By Lynne Ide
Last Thursday, the recently formed Bipartisan Round Table on Hospitals and Health Care hosted the second in a bi-weekly series of informational hearings. The legislators involved are trying to get educated on what is going on in the state’s health care world – particularly as it relates to the consolidation of hospitals into large networks; the potential conversion of 5 nonprofit hospitals to for-profit ownership by Tenet, a national chain; and the purchase of medical practices by hospitals. The November 6 hearing focused on physician practice acquisitions including “scope, causes and impact.”
The featured speakers represented an array of perspectives: CT State Medical Society, the state Attorney General’s office, two large health systems – Yale New Haven Health System and Hartford HealthCare, a rural hospital system – Day Kimball Hospital, two independent physician associations -Grove Hill Medical Centers and Community Medical Group – and a diagnostic radiologist who runs his own practice – Dr. Conrad Ehrlich.
A major takeaway of the hearing was that no two “systems” are the same. Each group that testified described the evolution of a system that was a response to many different forces at work, ranging from a very specific set of local circumstances to the overall health of the economy. The huge changes underway for how health care is paid for and delivered are also major factors. Some of this change is driven by the Affordable Care Act, some of it is not. For example, one key driver mentioned relates to changes underway in the medical profession, such as young doctors preferring to work as employees of a hospital, rather than owning and running a medical practice themselves.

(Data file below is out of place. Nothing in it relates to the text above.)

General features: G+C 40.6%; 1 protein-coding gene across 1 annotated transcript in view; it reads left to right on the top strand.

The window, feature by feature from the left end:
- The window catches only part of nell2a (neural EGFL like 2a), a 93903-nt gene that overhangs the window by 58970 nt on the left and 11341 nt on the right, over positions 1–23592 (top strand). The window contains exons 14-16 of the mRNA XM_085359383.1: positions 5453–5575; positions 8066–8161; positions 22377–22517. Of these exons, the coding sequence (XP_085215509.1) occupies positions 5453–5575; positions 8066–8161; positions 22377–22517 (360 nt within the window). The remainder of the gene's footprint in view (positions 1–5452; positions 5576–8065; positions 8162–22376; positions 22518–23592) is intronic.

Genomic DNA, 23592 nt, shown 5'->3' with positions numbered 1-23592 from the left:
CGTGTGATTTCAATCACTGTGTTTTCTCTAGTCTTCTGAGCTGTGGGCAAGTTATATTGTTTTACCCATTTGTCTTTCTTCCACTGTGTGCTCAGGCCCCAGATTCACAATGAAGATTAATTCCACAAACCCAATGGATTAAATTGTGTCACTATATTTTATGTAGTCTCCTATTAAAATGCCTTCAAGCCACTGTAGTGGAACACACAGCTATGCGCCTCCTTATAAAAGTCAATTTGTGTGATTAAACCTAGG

The multiple viewpoints voiced by the people testifying showcased how much disagreement there is among key stakeholders. This left the legislators with much food for thought as they try to decide what action, if any, the state legislature might take in 2015.
Up next on November 20 – a hearing on the impact of hospital conversions to for-profit entities on local communities, employees and patients. Five state hospitals are involved in such a process – Waterbury Hospital, St. Mary’s Hospital, Bristol Hospital, Manchester Hospital and Rockville Hospital.
The Bipartisan Round Table is scheduled to wrap up its hearings on December 18. All of its proceedings are open to the public and information about past meetings and upcoming agendas is available on their web site. Click here to learn more. The November 6 meeting was also carried on CTN.